A September Unemployment Rate of 4.0% Will Signal a Recession

  • A reliable source for recession forecasting is the unemployment rate (UER), which can provide signals for the beginnings and ends of recessions.
  • The model was published in 2012 and has correctly signaled the 2020 recession.
  • The latest UER (August 2023) is 3.8%, signifying no recession. However, if the September UER is 4% or higher a recession will be signaled according to the model.

The following indicators are used to signal recession starts:

  1. A short 12-period and a long 60-period exponential moving average (EMA) of the unemployment rate (UER),
  2. The 8-month smoothed annualized growth rate of the UER (UERg).
  3. The 19-week rate of change of the UER.

The criteria for the model to signal the start of recessions are given in the original 2012 article and repeated in the Appendix.  The model has correctly signaled the 2020 recession in March 2020.

Referring to Figure-1 (with an assumed UER of 4.0% for September 2023), and looking at the end portion of it, one can see that all three conditions for a recession signal will have been met.

  • The UER formed a trough and its short EMA is above its long EMA – the blue and red graphs, respectively, the spread being = 0.10%.
  • UERg is above zero, +6.62%, the green graph.
  • The 19-week rate of change of the UER is 8.8%.

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Recession Probability

Based on an assumed September 2023 unemployment rate of 4.0%, the probability of a recession would be 73%, as shown in Figure-2. The probability plot spans the period 1948 to 2020, encompassing twelve recessions.

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Historic patterns of the unemployment rate indicators prior to recessions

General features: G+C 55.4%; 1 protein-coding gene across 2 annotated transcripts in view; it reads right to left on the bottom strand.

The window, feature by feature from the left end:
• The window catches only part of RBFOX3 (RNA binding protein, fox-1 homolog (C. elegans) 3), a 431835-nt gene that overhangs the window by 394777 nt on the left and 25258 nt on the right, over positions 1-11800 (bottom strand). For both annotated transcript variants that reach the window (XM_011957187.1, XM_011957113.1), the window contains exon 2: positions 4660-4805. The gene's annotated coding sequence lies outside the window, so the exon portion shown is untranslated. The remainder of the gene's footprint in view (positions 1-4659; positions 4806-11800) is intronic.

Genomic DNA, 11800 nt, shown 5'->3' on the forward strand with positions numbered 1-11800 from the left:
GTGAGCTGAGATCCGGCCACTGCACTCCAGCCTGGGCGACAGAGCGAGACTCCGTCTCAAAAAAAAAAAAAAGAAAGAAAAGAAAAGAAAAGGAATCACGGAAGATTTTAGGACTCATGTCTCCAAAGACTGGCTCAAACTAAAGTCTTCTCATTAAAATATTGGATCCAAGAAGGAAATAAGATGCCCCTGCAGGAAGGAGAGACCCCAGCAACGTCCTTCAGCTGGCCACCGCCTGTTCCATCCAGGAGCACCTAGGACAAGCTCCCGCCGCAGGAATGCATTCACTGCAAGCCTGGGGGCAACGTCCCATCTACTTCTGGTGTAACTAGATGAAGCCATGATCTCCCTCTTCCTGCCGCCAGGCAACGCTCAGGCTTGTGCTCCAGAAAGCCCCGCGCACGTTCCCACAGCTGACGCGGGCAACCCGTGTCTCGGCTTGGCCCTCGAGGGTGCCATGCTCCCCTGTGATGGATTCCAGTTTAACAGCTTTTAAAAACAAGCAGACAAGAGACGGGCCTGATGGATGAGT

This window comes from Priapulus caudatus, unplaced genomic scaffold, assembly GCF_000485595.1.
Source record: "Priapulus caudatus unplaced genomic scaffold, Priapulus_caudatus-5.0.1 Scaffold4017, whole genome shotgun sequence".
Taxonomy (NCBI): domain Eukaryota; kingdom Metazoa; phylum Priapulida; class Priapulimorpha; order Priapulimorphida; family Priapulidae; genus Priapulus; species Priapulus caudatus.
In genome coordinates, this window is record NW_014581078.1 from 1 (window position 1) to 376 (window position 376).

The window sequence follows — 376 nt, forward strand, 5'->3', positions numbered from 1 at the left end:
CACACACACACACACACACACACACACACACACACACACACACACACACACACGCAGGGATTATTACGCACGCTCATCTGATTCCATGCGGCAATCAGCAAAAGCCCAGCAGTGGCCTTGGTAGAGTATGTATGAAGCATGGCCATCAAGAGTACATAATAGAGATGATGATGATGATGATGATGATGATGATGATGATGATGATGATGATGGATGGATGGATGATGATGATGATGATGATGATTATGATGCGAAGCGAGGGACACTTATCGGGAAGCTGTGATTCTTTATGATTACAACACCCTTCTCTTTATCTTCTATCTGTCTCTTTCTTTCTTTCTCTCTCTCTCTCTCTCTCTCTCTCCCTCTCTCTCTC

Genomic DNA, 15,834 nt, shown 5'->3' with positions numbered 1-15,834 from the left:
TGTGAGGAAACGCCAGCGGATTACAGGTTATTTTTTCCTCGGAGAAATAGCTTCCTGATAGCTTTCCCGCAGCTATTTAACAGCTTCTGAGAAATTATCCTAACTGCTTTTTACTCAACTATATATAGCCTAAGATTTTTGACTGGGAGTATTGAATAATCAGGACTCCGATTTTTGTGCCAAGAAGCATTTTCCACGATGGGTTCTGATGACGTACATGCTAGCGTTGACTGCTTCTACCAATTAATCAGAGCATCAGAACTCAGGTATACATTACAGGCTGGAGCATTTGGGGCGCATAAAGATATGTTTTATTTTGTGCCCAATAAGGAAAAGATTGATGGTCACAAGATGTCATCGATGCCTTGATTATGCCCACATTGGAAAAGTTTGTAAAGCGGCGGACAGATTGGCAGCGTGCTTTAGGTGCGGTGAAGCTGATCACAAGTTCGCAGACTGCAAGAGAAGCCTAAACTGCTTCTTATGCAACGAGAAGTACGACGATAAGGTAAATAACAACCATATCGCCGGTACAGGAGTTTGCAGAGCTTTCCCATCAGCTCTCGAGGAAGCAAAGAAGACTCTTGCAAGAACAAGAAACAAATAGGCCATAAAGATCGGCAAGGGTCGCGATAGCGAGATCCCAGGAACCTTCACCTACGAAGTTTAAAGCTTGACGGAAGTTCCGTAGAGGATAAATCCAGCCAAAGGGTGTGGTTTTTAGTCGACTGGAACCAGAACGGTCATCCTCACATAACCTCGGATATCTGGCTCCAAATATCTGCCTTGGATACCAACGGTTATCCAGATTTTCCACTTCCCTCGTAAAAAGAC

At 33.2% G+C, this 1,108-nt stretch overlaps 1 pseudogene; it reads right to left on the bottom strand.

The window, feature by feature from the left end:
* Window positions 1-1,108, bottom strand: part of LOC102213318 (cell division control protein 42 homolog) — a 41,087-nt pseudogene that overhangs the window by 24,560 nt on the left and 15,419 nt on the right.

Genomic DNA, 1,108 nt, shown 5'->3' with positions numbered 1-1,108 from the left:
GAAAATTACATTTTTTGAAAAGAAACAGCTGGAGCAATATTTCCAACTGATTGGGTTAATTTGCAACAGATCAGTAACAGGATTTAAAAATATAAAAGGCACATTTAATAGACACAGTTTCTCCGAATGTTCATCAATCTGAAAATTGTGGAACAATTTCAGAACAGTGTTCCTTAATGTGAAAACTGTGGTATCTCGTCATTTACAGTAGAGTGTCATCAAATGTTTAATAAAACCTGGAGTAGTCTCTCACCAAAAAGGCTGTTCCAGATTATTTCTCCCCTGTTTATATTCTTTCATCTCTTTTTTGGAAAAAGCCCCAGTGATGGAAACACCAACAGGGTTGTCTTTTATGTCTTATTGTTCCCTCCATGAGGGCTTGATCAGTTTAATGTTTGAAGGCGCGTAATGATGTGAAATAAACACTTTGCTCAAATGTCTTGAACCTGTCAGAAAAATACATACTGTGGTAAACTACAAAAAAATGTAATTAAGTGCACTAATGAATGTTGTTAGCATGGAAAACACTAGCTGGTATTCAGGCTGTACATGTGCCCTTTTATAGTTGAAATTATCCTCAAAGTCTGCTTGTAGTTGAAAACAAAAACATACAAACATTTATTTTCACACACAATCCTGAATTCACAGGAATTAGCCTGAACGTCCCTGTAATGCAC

Monthly unemployment data is listed at FRED from 1948 onwards, a dataset that spans twelve recessions and covers a much longer period than the historical data for most other indicators. Figure-3 shows the period 1969 to 2023, with assumed UER data for September 2023.  One can see that the patterns of the indicators are always similar before and after recessions.

Others have also observed this. For example, Gundlach in a 2016 webcast has been following a “new metric” – the U.S. unemployment rate versus its 12-month moving average; when the former moves above the latter it is indicative of an oncoming recession. For August 2023, the UER is 3.8%, and the 12-month moving average is 3.6%, thus supporting a recession call according to this metric already beginning September 2023.

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The model signals the start of a recession when any one of the following three conditions occurs:

  1. The short exponential moving average (EMA) of the unemployment rate (UER) rises and crosses the long EMA to the upside, and the difference between the two EMAs is at least 0.07.
  2. The unemployment rate growth rate (UERg) rises above zero, while the long EMA of the unemployment rate has a positive slope, and the difference between the long EMA at that time and the long EMA 10 weeks before is greater than 0.025.
  3. The 19-week rate of change of the UER is greater than 8.0%, while simultaneously the long EMA of the UER has a positive slope and the difference between the long EMA at the time and the long EMA 10 weeks earlier is greater than 0.015.­­­­­­­­­­­­­


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One comment on “A September Unemployment Rate of 4.0% Will Signal a Recession
  1. Solid says:

    Hi Georg,
    thank you for this welcome report on using the unemployment rate for signalling a recession.

    BUT: Readers are probably more interested in using this as an indicator or signal going long (or exit) the stock market.

    The “timely” forecast in March 2020 for a beginning recession was NOT a signal to EXIT stock market or “prepare” for a stock market decline. Just the opposite: It was rather an “ideal signal” but for going LONG or ENTERING the stock market, as a spectacular bull market followed for one and half years.

    Maybe this “recession signal” should now also be interpreted as such.

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